In various parts of the world, homes and buildings have a clear ‘identity’, through shape, color, size, layout of the rooms, functionality, and location. In other places we see vast tracts of virtually identical houses or apartments in rows, with the same size, shape, color and layout. Someone trying to locate a house or apartment in such a location can easily be confused as to which one they are trying to find, and, except for the identifying numerical address, it can be a daunting affair.

If we reflect that among the billions of human beings on the planet, there is a convergence of similarity that causes us to find little variance or difference in terms of the thoughts, feelings, perceptions etc. We actually see this carried out to an extreme in assembly line production facilities where the individual is fully interchangeable with another individual. What differentiates people is generally a matter of specific opinion or habit, such as what entertainment choices one makes, or what occupies an individual’s mind when he is not at work carrying out his (mostly) interchangeable functionality in the society. We personalize this by having unique names for each individual rather than simply assigning numbers, which is seen as a ‘dehumanizing’ factor used for prisoners, but not for free individuals.

As the Mother points out, we tend to identify ourselves by that name and by our function in society. In societies that have a more ‘unique’ view of things, such as some of those that have varied and unique housing models, as noted above, there are further distinguishing factors that may include parents and family associations, class, political persuasion, religious convictions, etc., although within each of these sub-classifications there is again a similarity or likeness among the individuals who are part of that particular subgroup.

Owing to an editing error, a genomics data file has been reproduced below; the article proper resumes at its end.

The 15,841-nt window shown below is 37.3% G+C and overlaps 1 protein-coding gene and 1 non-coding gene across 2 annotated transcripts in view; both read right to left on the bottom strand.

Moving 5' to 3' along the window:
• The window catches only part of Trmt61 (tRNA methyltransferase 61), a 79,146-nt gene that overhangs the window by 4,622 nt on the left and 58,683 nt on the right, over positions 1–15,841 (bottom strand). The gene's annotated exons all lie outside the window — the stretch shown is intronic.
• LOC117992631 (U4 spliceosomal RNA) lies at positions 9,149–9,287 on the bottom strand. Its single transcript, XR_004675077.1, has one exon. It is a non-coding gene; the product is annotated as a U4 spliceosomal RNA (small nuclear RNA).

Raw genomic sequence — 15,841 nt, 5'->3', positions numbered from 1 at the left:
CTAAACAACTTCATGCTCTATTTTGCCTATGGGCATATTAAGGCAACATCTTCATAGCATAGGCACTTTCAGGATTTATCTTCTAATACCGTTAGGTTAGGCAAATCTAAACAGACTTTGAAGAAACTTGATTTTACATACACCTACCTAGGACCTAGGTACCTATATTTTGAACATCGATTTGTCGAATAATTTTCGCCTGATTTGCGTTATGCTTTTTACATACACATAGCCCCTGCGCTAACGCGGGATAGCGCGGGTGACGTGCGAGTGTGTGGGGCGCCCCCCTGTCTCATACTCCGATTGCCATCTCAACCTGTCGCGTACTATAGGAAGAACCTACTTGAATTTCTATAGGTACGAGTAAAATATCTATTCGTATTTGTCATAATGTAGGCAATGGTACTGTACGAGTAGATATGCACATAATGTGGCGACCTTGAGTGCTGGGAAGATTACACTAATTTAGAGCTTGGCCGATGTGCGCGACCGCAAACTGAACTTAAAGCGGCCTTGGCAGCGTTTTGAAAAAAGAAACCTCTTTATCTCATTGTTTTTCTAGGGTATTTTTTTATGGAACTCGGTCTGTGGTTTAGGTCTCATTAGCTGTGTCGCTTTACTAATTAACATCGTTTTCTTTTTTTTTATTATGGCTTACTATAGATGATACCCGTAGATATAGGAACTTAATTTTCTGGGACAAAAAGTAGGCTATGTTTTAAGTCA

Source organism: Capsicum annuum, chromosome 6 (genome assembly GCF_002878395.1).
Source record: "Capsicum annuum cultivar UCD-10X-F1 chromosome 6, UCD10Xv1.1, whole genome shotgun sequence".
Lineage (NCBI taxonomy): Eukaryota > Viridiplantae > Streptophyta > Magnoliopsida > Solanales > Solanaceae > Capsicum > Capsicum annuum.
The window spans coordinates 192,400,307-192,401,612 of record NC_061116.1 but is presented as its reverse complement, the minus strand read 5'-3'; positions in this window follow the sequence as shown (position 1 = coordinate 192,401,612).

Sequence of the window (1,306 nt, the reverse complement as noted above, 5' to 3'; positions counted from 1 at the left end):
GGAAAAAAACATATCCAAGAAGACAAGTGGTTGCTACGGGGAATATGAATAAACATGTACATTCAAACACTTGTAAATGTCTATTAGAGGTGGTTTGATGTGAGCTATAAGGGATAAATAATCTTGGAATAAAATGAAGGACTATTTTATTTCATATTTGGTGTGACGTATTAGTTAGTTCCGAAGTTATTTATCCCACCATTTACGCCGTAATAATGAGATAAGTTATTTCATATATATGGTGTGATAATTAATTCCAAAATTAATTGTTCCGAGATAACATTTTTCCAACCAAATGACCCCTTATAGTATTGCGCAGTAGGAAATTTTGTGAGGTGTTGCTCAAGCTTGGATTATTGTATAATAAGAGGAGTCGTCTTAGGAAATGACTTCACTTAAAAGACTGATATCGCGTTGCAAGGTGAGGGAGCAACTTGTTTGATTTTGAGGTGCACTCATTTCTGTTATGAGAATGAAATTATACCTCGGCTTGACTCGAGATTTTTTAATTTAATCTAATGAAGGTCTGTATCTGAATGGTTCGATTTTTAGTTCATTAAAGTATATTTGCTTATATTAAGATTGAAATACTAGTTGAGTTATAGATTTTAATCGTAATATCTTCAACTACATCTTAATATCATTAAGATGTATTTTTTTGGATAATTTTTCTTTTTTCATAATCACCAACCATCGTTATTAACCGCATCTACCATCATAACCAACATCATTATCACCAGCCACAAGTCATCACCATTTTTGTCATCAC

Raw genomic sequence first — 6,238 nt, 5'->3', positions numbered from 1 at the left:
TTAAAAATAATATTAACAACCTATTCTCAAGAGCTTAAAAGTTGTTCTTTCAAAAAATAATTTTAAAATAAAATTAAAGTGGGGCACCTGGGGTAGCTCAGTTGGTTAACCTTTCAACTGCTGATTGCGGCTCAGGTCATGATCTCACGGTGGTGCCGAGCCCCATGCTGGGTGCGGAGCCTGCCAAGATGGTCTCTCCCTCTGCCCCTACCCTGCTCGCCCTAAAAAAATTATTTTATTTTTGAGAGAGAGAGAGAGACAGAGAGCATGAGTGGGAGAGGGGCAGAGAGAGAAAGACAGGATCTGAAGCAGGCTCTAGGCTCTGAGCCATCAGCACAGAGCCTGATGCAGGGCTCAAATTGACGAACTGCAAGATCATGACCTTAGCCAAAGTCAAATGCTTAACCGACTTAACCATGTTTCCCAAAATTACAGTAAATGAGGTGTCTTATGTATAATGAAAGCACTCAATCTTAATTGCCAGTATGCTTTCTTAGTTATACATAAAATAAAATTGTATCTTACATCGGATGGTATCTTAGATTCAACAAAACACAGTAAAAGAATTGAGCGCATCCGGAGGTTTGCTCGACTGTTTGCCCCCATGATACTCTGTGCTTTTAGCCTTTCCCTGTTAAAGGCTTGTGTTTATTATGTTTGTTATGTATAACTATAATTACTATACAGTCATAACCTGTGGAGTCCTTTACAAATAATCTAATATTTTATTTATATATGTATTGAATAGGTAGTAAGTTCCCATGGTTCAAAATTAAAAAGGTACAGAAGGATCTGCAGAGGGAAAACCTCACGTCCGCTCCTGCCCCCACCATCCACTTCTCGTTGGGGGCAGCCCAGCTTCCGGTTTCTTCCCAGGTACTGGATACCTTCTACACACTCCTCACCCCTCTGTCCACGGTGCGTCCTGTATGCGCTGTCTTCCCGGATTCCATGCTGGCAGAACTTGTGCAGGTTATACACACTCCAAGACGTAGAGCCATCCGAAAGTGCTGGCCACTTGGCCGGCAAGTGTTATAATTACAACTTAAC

Of course, as the mental power develops, and people begin to take interest in more complex and difficult questions, we see further levels of differentiation begin to appear, so that we see people who follow a path of exploring nature, or considering questions of science, or delving into the secrets of the universe, or who take up spiritual matters, practice yoga, meditation, concentration, etc. At this level of development, there seems to be more individuation that accompanies the development of the more complex and higher functionalities seen with the increasing power of consciousness as it evolves and manifests. Such individuals can clearly identify their uniqueness as individuals and they have a more intense and varied inner life associated with this sense of individuality.

The Mother writes: “Therefore, before an individuality becomes truly individual and has its own qualities, it must be contained in a vessel, otherwise it would spread out like water and would no longer have any form at all. Some people, at a rather low level, know themselves only by the name they bear. They would not be able to distinguish themselves from their neighbours except by their name. They are asked, ‘Who are you?’ — ‘My name is this.’ A little later they tell you the name of their occupation or about their main characteristic. If they are asked, ‘Who are you?’ — ‘I am a painter.’ “

“But at a certain level the only answer is the name….”

Sri Aurobindo and the Mother, Our Many Selves: Practical Yogic Psychology, Chapter 6, Some Answers and Explanations, pg. 155

Author's Bio: 

Santosh has been studying Sri Aurobindo's writings since 1971 and has a daily blog at and podcast at He is author of 19 books and is editor-in-chief at Lotus Press. He is president of Institute for Wholistic Education, a non-profit focused on integrating spirituality into daily life.